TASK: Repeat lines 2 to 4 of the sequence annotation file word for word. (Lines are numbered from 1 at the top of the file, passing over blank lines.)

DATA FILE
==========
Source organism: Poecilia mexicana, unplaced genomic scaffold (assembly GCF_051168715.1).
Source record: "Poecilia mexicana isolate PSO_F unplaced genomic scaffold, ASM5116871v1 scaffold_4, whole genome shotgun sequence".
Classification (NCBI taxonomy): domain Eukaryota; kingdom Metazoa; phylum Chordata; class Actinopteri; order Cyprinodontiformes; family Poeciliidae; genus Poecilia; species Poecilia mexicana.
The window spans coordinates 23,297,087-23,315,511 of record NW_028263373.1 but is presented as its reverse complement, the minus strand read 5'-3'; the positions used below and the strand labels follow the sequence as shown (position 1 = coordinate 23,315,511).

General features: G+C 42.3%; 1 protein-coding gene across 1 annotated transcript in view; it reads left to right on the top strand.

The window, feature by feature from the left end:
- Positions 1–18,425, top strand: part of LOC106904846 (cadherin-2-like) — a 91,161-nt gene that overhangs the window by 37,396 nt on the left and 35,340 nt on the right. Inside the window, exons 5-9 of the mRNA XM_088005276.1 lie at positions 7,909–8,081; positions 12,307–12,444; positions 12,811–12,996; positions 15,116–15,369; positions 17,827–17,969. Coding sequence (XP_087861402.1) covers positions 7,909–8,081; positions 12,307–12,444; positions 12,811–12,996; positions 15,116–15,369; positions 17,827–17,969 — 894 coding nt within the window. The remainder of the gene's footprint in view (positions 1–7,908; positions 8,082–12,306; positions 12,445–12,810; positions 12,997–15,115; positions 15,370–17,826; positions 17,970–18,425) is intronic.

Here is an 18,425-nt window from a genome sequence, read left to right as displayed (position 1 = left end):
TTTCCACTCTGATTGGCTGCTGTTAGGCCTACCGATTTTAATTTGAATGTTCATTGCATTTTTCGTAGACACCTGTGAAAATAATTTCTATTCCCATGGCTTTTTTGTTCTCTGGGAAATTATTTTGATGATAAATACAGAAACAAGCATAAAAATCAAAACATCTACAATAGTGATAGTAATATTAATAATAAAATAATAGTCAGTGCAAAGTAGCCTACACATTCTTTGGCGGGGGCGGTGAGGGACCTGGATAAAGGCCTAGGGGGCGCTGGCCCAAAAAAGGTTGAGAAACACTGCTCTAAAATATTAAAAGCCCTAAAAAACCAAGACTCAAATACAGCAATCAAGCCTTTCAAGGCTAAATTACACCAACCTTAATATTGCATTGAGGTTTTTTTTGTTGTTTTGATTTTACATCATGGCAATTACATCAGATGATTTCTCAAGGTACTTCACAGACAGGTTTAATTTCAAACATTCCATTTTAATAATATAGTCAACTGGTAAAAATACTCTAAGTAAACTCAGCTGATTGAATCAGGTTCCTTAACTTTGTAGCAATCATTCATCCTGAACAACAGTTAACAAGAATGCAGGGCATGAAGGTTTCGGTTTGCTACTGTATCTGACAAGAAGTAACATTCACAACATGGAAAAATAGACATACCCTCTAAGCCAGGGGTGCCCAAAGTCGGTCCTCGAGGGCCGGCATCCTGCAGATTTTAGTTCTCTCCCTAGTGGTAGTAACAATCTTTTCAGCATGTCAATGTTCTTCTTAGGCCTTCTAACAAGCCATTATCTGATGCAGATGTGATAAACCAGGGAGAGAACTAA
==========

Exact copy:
Source record: "Poecilia mexicana isolate PSO_F unplaced genomic scaffold, ASM5116871v1 scaffold_4, whole genome shotgun sequence".
Classification (NCBI taxonomy): domain Eukaryota; kingdom Metazoa; phylum Chordata; class Actinopteri; order Cyprinodontiformes; family Poeciliidae; genus Poecilia; species Poecilia mexicana.
The window spans coordinates 23,297,087-23,315,511 of record NW_028263373.1 but is presented as its reverse complement, the minus strand read 5'-3'; the positions used below and the strand labels follow the sequence as shown (position 1 = coordinate 23,315,511).